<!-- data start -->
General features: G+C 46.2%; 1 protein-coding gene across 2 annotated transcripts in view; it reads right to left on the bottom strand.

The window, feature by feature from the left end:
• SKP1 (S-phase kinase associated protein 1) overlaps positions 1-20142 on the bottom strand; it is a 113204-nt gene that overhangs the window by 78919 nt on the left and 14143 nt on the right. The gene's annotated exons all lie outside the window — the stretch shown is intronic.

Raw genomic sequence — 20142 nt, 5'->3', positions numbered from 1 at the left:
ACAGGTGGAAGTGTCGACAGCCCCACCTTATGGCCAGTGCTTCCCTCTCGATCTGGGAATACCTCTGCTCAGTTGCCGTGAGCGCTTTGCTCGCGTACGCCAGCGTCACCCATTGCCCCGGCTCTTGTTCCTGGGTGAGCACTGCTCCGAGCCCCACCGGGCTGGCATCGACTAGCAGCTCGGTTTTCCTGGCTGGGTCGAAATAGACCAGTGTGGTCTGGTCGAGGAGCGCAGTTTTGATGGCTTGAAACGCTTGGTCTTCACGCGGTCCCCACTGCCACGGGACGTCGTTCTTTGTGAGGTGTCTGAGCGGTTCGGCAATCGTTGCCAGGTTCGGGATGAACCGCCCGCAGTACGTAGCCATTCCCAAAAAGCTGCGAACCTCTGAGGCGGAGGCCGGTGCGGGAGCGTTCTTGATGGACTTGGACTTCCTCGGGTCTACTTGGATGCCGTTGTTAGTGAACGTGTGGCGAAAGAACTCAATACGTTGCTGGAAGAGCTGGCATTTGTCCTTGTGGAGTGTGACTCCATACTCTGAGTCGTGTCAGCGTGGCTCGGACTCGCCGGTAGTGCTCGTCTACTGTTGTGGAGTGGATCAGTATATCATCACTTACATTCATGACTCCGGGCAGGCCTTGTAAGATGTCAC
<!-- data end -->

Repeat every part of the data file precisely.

General features: G+C 46.2%; 1 protein-coding gene across 2 annotated transcripts in view; it reads right to left on the bottom strand.

The window, feature by feature from the left end:
• SKP1 (S-phase kinase associated protein 1) overlaps positions 1-20142 on the bottom strand; it is a 113204-nt gene that overhangs the window by 78919 nt on the left and 14143 nt on the right. The gene's annotated exons all lie outside the window — the stretch shown is intronic.

Raw genomic sequence — 20142 nt, 5'->3', positions numbered from 1 at the left:
ACAGGTGGAAGTGTCGACAGCCCCACCTTATGGCCAGTGCTTCCCTCTCGATCTGGGAATACCTCTGCTCAGTTGCCGTGAGCGCTTTGCTCGCGTACGCCAGCGTCACCCATTGCCCCGGCTCTTGTTCCTGGGTGAGCACTGCTCCGAGCCCCACCGGGCTGGCATCGACTAGCAGCTCGGTTTTCCTGGCTGGGTCGAAATAGACCAGTGTGGTCTGGTCGAGGAGCGCAGTTTTGATGGCTTGAAACGCTTGGTCTTCACGCGGTCCCCACTGCCACGGGACGTCGTTCTTTGTGAGGTGTCTGAGCGGTTCGGCAATCGTTGCCAGGTTCGGGATGAACCGCCCGCAGTACGTAGCCATTCCCAAAAAGCTGCGAACCTCTGAGGCGGAGGCCGGTGCGGGAGCGTTCTTGATGGACTTGGACTTCCTCGGGTCTACTTGGATGCCGTTGTTAGTGAACGTGTGGCGAAAGAACTCAATACGTTGCTGGAAGAGCTGGCATTTGTCCTTGTGGAGTGTGACTCCATACTCTGAGTCGTGTCAGCGTGGCTCGGACTCGCCGGTAGTGCTCGTCTACTGTTGTGGAGTGGATCAGTATATCATCACTTACATTCATGACTCCGGGCAGGCCTTGTAAGATGTCAC